Articles Posted in Drug Possession

Original Case Details

In the case of United States v Trice, the defendant Raheim Trice entered a conditional plea to one count of possession of methamphetamine with the intent to distribute under federal law. His plea was conditioned on his ability to appeal the warrant that was issued to search his apartment and uncover the illegal drugs seized. In Trice’s case, police set up a hidden camera disguised as a smoke detector in a common area hallway in the apartment building where Trice lived. The camera had a motion sensor which was set to activate every time the door to Trice’s apartment opened. This camera recorded a number of videos showing Trice entering and exiting his apartment. This information was used to support an affidavit for a search warrant. Police were granted the search warrant based on this and other information. Police executed the warrant and found drugs and other paraphernalia this is common in the distribution of drugs. Trice contended that the use of the camera by the police violated his Fourth Amendment rights of search and seizure. iStock_000022833496_XXXLarge-225x300

Court of Appeals Decision

Original Case Details

An international drug ring is alleged to have been operated out of the Alger Correctional Facility in Munising, which is almost 50 miles east of Marquette. The Alger Correctional Facility is a 900-inmate capacity state prison operated by the Michigan Department of Corrections. The drug ring is alleged to be distributing crystal meth, heroin, and cocaine that is being supplied by deported ex-cons just south of the border in Mexico. Michigan corrections officers searched the Alger Correctional Facility in May and uncovered a “virtual drugstore” inside the cell of an inmate. The investigation focused on Dontay McMann, who agents believe is a dealer along with another inmate, Juan Meija. Agents say the U.S. Drug Enforcement Agency (DEA) found a hidden piece of evidence in McMann’s cell along with information gained from a secret wiretap. Investigators raided McMann’s prison cell and found more than 50 grams of methamphetamine, 120 tabs of LSD, 80 strips of Suboxone, a scale, and a knife. An electronic typewriter was also found, in which there were three phone storage devices and a cell phone. Currently, nobody has been formally charged with anything. Those alleged to be a part of this drug ring are facing a variety of potential federal drug trafficking charges, as well as conspiracy charges. iStock_000011602905_Large-2-300x200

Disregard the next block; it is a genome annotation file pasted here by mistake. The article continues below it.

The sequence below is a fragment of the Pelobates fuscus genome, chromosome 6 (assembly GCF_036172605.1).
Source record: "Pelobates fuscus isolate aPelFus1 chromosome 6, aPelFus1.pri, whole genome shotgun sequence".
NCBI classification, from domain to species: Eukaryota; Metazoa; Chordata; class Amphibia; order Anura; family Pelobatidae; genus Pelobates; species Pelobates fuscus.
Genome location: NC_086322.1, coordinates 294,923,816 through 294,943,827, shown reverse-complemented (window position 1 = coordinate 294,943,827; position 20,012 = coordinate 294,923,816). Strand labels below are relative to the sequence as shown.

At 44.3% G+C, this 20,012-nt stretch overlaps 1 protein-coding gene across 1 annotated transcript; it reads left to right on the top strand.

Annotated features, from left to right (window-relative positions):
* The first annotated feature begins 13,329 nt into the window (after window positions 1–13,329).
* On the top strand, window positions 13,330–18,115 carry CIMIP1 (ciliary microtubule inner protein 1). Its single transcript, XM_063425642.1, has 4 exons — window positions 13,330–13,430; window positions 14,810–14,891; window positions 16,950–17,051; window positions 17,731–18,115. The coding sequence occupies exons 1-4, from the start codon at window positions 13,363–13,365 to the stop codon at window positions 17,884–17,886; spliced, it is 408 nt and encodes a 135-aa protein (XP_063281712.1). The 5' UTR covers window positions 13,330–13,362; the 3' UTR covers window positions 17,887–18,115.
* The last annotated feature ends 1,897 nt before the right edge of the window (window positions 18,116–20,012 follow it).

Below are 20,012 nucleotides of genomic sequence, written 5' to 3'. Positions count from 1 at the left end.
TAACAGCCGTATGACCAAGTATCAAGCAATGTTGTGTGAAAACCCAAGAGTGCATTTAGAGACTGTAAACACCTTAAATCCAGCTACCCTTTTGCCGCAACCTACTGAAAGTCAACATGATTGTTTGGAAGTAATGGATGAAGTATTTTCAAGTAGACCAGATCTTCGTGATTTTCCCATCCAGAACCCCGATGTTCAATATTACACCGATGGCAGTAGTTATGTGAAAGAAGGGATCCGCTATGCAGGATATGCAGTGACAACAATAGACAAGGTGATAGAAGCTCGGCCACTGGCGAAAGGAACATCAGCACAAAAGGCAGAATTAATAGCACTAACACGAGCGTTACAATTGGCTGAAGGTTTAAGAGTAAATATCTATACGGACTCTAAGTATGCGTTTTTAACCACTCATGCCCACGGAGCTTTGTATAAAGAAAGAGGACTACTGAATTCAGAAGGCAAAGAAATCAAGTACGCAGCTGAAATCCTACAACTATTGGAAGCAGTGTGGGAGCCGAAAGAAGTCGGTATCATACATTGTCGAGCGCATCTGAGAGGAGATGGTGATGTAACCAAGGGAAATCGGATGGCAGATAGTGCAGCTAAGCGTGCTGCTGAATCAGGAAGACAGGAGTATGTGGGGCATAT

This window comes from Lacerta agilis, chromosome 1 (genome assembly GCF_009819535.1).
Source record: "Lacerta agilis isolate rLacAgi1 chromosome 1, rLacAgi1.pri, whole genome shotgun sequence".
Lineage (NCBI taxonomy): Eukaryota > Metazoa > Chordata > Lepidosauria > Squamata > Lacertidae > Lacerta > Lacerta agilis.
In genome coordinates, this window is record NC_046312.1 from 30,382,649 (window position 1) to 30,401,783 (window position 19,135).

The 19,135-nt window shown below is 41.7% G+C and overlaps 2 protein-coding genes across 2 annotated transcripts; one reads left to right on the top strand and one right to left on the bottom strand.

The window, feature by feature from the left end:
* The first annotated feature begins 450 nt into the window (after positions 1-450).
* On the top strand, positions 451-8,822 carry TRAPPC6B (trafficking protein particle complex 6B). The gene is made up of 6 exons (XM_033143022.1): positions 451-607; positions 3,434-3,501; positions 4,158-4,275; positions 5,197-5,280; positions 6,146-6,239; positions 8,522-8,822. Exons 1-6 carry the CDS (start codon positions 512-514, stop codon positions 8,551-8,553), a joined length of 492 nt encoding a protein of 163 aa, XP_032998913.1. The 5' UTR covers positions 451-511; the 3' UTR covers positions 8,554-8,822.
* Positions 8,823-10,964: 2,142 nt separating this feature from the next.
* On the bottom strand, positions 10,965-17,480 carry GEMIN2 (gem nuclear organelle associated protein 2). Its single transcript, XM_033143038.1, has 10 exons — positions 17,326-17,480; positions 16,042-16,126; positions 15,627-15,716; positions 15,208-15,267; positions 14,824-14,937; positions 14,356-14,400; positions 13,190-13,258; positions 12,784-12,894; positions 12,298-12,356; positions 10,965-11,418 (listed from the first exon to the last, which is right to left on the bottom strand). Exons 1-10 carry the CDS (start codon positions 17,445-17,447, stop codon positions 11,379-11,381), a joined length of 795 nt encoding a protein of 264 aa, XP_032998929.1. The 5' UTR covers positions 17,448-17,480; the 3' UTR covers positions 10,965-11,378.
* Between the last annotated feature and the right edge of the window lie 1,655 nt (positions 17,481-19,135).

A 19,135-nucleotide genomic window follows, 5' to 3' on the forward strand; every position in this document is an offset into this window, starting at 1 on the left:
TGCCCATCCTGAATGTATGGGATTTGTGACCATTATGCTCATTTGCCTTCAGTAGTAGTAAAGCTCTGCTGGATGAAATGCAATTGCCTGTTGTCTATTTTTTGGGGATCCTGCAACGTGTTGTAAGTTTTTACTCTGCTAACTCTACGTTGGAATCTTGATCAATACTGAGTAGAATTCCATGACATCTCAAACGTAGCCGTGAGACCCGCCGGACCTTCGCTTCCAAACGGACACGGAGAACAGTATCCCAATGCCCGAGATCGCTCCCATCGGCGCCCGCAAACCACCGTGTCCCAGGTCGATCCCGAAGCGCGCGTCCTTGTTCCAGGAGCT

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What Is Fentanyl And Why Is It Being Smuggled Into The United States? iStock_000002709890_Large-2-300x200

Fentanyl is an opioid that was originally intended to be used as a painkiller and in conjunction with other drugs for anesthesia. Fentanyl was approved for common medical use in the United States in 1968. As of 2017, fentanyl was the most commonly used synthetic opioid in the medical world. Now fentanyl is also used a recreational drug, often mixed with heroin or cocaine. As a painkiller, fentanyl is more than 100 times stronger than morphine. Fentanyl and its “structural analogs” are classified as Schedule II drugs by the federal government. This means that fentanyl has medical usefulness, but also a high potential for physical and psychological dependency and abuse. Structural analogs are synthetically made designer drugs that have a very similar scientific structure to the original but have a difference as to avoid criminal laws. Fentanyl has a handful of structural analogs that have also been declared illegal under state and federal law. The size of a few grains of salt of fentanyl could be a deadly dose to the user. It is an extremely powerful drug.

Fentanyl is now being seized at the United States/ Canada border in Detroit at alarming rates. Statistics show that from 2015-17 there was just over one-half pound of fentanyl seized in that three-year period. In 2018 alone that number nearly tripled to almost a pound and a half. As of 2019, U.S. Customs and Border Protection seized nearly 10.5 pounds of fentanyl. That is enough to kill nearly 1.5 million people. Nationally the rate of fentanyl seized today is 35 times what it was back in 2015. The recreational demand for fentanyl is at an all-time high. Its potency and addictiveness are what could continue to increase this frightening trend.

Following the death of Prince in 2016, Fentanyl became a well-known painkiller that prior to that time was rarely mentioned. Unfortunately, people often take this drug believing it is hydrocodone although it’s said to be 50 times stronger than heroin. Still, regardless of the danger, many continue to sell or distribute this Schedule II drug which not only causes severe dependence but is highly abused. While it is approved for use in cancer patients with excruciating pain, using it in any criminal manner may result in serious consequences. iStock_000011602905_Large-2-300x200

Used as a recreational drug, many who purchase what they believe to be other narcotic drugs such as heroin or opioid drugs often don’t realize the drug is actually fentanyl disguised as another pharmaceutical or “street” drugs. Over the last 17 years thousands of individuals have died as a result of using fentanyl, even when prescribed by medical professionals but used improperly by patients in some cases.

Fentanyl is highly potent, and can result in overdose when used by those who are seeking a “high” because of its addictive properties. Derived from morphine, fentanyl is not only administered via IV prior to surgery but can also be taken in tablet, lozenge, film, powder, nasal spray, or transdermal (through the skin) form.

Recently a Lansing man was sentenced to five years, 10 months in prison for allegedly transporting cocaine from Texas to Michigan. Carlos Ramirez-Zuniga was reportedly involved in a drug ring, much to the surprise of friends and family members. iStock_000040898380_Full-2-300x200

News reports indicate that friends and family were in disbelief after learning of the crime Ramirez-Zuniga had allegedly committed. According to the government, he was involved in a drug ring that began in 2001 in Michigan, one that “Hector,” a man whose real name was Merced Alvarado, began.